The number is probably on the rise, but we don't have an accurate count
Updated: Tuesday, September 25th, 2012 | By J.B. Wogan
When presidential candidates make campaign promises about improving the country's education system, they should keep this in mind: It will be difficult to prove you made a difference.
We saw that recently with a promise about improving the nation's high school graduation rate, which we concluded should remain In the Works indefinitely because imperfect and delayed measurements won't reflect Obama's impact for years to come.
Here's another example: Barack Obama told voters he would get more high school students taking college-level or advanced placement courses. He said his goal was to increase the number by 50 percent "in the coming years.”
Any time you promise to improve performance, you need a baseline. A new runner might record a mile time with no training, and then record another mile six months down the road.
When it comes to high school students taking college-level courses, no one recorded the baseline number at the start of Obama's term. Actually, to a large extent, no one knows the number even today.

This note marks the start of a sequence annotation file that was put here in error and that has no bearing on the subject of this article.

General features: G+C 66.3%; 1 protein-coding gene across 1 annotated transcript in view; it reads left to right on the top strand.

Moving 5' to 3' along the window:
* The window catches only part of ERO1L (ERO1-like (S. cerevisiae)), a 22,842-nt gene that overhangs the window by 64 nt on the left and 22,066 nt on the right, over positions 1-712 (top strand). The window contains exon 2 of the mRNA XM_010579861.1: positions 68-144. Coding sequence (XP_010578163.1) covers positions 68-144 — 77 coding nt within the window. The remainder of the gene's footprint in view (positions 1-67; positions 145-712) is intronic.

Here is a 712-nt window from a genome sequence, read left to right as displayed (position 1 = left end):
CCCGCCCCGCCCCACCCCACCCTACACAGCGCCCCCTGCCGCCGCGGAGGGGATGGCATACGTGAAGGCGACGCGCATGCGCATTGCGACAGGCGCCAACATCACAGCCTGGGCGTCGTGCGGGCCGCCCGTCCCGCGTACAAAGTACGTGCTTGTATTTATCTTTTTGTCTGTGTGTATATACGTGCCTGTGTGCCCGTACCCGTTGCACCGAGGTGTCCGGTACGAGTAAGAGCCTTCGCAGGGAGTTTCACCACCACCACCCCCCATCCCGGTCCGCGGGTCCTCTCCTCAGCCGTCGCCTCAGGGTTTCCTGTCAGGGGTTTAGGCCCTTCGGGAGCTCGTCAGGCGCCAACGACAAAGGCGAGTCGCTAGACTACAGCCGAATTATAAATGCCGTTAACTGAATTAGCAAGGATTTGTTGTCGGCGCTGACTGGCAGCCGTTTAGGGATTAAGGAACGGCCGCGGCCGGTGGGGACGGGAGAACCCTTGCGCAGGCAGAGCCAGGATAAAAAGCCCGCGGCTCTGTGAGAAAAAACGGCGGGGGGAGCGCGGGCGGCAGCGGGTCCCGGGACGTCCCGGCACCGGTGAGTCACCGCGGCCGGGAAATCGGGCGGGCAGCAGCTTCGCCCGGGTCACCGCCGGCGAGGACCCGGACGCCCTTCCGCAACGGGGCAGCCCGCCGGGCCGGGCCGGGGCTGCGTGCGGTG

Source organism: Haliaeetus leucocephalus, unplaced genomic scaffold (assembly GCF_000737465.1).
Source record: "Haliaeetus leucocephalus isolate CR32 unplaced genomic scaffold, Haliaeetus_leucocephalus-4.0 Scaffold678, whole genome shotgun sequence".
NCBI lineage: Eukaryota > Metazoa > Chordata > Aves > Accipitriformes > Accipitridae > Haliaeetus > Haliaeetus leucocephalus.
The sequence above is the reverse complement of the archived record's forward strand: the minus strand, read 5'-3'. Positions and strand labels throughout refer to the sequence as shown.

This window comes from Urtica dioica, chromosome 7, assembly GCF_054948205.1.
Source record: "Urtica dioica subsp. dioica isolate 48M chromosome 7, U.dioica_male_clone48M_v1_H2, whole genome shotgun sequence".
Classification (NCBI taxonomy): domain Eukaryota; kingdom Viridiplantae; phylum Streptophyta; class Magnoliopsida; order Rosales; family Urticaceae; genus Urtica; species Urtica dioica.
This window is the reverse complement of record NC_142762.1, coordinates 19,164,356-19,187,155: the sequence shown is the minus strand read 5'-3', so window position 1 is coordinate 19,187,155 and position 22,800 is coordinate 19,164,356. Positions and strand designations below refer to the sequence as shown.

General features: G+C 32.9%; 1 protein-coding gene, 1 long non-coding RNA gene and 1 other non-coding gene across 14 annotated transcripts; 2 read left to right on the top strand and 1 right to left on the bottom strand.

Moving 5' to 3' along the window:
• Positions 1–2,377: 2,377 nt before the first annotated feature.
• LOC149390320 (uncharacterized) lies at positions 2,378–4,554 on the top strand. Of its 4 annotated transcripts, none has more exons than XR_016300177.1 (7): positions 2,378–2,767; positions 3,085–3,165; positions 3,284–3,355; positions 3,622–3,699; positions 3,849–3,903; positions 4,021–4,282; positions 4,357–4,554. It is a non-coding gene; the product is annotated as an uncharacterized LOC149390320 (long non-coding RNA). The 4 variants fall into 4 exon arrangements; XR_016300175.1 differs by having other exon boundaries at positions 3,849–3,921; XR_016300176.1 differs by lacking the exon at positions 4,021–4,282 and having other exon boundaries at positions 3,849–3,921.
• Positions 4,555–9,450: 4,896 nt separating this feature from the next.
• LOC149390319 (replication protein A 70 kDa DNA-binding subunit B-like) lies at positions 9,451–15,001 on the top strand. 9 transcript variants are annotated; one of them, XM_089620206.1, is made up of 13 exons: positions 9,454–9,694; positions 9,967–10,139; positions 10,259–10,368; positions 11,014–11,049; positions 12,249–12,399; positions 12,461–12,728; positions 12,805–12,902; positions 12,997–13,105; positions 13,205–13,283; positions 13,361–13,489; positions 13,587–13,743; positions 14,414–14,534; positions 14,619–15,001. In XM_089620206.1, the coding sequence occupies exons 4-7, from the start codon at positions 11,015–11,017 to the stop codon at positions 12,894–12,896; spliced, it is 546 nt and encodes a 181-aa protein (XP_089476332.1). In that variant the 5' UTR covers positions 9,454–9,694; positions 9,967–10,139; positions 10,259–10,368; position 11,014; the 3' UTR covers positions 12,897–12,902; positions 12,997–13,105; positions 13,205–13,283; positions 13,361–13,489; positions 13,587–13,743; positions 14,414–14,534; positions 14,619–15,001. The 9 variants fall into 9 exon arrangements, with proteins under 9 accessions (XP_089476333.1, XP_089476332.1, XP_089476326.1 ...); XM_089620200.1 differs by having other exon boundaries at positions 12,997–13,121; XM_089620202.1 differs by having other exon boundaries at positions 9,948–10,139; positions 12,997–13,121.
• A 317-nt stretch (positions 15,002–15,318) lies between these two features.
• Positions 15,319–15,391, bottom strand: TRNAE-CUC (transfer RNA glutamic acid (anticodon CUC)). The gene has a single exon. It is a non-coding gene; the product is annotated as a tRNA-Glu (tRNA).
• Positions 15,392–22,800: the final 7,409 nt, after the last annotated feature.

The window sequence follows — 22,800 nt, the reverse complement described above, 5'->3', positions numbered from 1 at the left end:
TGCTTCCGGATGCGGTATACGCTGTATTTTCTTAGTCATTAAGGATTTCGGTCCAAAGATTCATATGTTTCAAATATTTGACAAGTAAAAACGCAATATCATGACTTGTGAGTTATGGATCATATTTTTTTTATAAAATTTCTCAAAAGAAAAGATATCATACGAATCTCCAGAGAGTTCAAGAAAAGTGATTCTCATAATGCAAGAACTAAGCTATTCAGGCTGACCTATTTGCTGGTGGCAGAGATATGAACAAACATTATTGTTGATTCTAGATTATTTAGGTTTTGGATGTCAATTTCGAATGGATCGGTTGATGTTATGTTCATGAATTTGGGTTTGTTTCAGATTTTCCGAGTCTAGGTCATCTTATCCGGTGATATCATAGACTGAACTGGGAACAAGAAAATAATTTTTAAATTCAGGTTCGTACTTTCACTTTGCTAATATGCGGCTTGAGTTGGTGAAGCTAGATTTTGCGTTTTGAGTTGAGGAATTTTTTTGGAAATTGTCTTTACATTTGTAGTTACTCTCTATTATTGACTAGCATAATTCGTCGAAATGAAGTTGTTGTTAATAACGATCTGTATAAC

"It's not something that's well tracked on a national basis,” said Christina Clark Tuttle, a senior researcher at Mathematica Policy Research, a nonpartisan policy think tank.
The U.S. Department of Education does conduct one longitudinal study that suggests the percentage of public high school graduates taking college-level courses is increasing: 34.9 percent in 2005 and 41.4 percent in 2009.
In general, secondary education researchers differentiate between two types of college-level courses: those designed to prepare students to take an Advanced Placement exam and so-called concurrent enrollment or dual-credit courses. Obama seemed to be referring to both types in his campaign pledge.
The College Board reports that the number and percentage of public high school graduates taking Advanced Placement exams increased steadily during President George W. Bush's two terms, and the trend continued under Obama. The percentage of public high school graduates taking Advanced Placement exams climbed from 16.8 percent in 2001 to 30.2 percent in 2011.
Now this doesn't quite match Obama's pledge. He referred to increasing the number of students taking Advanced Placement courses, which might correlate with taking the related exams. However, not everyone who takes a course takes the exam and the College Board doesn't track AP course enrollment.